diameter line, 3 km long with a relative roughness
of 0.0001, linking a compressor and a processing
unit. The methane is to be discharged at the plant
at 288 K and 170 kNm2 and it leaves the compressor
at 297 K. What pressure must be developed at the
compressor in order to achieve this flowrates.

RECAP

## Velocity of propagation of a pressure wave

u w A (u w du w ) A
G

d
By doing net force= fluid momentum

u w
Under ideal gas condition;

u w P

RT
M

RT
u w P
M

RECAP

2

P2

2
dP R
G

4
ln
2
1 P1
A
u

G

A

l
0 (4.53)
d

Isothermal flow
2

R G
P1 P2 P1
G

4
ln

2
P2
2 P11
A
u A

l
0 (4.55)
d

## NON-ISOTHERMAL FLOW OF AN IDEAL GAS

IN A HORIZONTAL PIPE

## In general, where an ideal gas expands or is compressed, the relation

between the pressure P and the specific volume can be represented
approximately by:
Pk = a constant = P1 1k

## NON-ISOTHERMAL FLOW OF AN IDEAL

GAS IN A HORIZONTAL PIPE

HORIZONTAL PIPE

## The conditions existing during the adiabatic flow in a pipe may be

calculated using the approximate expression Pk = a constant to give the
relation between the pressure and the specific volume of the fluid.
In general, however, the value of the index k may not be known for an
irreversible adiabatic process. An alternative approach to the problem is
therefore desirable.
For a fluid flowing under turbulent conditions in a pipe, when
dWs = 0 and:
dq = dH + g dz + u du (from equation 2.5 1 )

In an adiabatic process, dq =0, and the equation may then be written for
the flow in a pipe of constant cross-sectional area A to give:

HORIZONTAL PIPE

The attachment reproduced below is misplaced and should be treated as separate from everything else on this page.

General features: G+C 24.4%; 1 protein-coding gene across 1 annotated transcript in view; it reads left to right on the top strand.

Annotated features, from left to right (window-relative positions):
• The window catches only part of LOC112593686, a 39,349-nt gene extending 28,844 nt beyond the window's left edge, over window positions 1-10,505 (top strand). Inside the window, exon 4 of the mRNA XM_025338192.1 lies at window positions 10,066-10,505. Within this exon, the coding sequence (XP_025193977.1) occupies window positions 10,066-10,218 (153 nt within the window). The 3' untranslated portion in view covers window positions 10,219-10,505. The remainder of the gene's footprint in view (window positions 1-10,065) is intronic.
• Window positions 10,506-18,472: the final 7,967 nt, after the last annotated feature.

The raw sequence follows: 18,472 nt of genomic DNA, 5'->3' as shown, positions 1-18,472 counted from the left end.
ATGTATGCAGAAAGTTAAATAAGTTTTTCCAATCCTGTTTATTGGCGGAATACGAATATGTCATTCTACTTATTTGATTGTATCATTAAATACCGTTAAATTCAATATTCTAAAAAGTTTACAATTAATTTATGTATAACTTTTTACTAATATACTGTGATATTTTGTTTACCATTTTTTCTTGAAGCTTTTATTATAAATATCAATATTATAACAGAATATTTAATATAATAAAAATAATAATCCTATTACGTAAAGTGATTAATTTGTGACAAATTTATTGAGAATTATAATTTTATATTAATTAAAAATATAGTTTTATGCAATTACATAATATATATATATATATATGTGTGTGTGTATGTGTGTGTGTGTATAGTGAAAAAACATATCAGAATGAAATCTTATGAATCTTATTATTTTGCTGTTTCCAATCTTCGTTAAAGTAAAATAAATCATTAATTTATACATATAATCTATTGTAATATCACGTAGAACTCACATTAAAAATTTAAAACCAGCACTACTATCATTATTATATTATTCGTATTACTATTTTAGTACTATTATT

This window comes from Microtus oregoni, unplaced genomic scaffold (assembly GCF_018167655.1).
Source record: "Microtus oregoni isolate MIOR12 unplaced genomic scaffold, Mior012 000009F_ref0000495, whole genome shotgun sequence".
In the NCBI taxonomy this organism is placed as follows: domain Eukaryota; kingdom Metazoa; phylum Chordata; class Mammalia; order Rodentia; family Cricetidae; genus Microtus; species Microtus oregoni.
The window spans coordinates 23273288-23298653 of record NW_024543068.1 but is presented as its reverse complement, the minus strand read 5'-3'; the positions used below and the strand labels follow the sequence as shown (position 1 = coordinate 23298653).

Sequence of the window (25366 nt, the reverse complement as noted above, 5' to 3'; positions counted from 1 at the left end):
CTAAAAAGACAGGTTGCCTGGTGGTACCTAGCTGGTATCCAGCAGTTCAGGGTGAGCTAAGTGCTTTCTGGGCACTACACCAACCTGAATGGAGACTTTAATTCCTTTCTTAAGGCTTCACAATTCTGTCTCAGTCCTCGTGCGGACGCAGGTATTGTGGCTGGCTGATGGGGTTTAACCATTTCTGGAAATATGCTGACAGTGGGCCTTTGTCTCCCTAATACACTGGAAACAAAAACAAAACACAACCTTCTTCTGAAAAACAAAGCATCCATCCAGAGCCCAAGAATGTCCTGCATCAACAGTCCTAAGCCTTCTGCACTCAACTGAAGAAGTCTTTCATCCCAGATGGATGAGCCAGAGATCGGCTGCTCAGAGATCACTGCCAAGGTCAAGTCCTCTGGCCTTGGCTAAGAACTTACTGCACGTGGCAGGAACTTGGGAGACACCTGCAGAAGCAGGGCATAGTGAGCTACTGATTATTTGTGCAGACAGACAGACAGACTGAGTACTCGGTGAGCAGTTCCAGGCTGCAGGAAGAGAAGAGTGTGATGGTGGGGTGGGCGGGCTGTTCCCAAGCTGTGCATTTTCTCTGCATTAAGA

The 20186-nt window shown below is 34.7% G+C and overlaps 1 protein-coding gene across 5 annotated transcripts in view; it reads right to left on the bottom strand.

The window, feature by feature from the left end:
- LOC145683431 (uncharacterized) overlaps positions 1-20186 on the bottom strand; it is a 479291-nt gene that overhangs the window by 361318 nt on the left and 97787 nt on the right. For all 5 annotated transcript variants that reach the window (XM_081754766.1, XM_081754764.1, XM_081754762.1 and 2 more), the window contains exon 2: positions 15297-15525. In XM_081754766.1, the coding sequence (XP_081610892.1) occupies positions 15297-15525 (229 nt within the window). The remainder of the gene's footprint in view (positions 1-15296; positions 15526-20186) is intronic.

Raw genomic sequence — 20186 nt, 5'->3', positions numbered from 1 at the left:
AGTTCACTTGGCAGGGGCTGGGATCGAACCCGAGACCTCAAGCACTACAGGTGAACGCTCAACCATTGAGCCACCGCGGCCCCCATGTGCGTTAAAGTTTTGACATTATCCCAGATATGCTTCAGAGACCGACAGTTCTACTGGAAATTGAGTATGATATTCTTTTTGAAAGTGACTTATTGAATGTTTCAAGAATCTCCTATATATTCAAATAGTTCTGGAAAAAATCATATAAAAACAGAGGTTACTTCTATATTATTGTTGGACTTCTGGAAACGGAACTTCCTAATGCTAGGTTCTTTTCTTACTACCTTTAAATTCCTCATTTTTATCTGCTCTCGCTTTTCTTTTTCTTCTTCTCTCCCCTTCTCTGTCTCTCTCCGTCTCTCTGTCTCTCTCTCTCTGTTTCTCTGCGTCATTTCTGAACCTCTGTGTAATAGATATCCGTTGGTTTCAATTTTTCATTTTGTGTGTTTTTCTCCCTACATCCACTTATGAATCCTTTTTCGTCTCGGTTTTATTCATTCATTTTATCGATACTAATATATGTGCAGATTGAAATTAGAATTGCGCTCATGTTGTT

HORIZONTAL PIPE

## This expression enables 2 , the specific volume at the downstream

end of the pipe, to be calculated for the fluid flowing at a mass rate
G from an upstream pressure P1.
Alternatively, the mass rate of flow G may be calculated in terms
of the specific volume of the fluid at the two pressures P1 and P2.
The pressure P2 at the downstream end of the pipe is obtained by
substituting the value of 2 in equation 4.72.
2

1 K 1 G
P

2 A

## FLOW OF NON-IDEAL GASES

Methods have been given for the calculation of the pressure drop for the
flow of an incompressible fluid and for a compressible fluid which behaves
as an ideal gas.
If the fluid is compressible and deviations from the ideal gas law are
appreciable, one of the approximate equations of state, such as van der
Waals' equation, may be used to replace ideal gas law equations Pv =
nRT , to give the relation between temperature, pressure and volume.

## Eg: Van der Waals' equation (1) to be used in equation (2)

Equation 1

an
2
P 2 V nb nRT
V
Equation 2

EXERCISE 1
Air at a pressure of 10 MN/m2 and a temperature
of 290K flows from a reservoir through a mild steel
pipe (e = 0.002) of 10 mm diameter and 30 m long
into a second reservoir at a pressure P2.
Determine 2 and P2 if the G/A = 2000 kg/m2s,
=0.018 mN s/m2, =1.36 (assuming an adiabatic
expansion)

EXERCISE 2
A vacuum distillation plant operating at 7 kNm2
pressure at the top has a boil up rate of 0.125
kg/s of xylene. Calculate the pressure drop along
a 150 mm bore vapour pipe used to connect the
column to the condenser. The pipe length may be
taken as equivalent to 6 m, e/d = 0.002 and =
0.01 mN s/m2.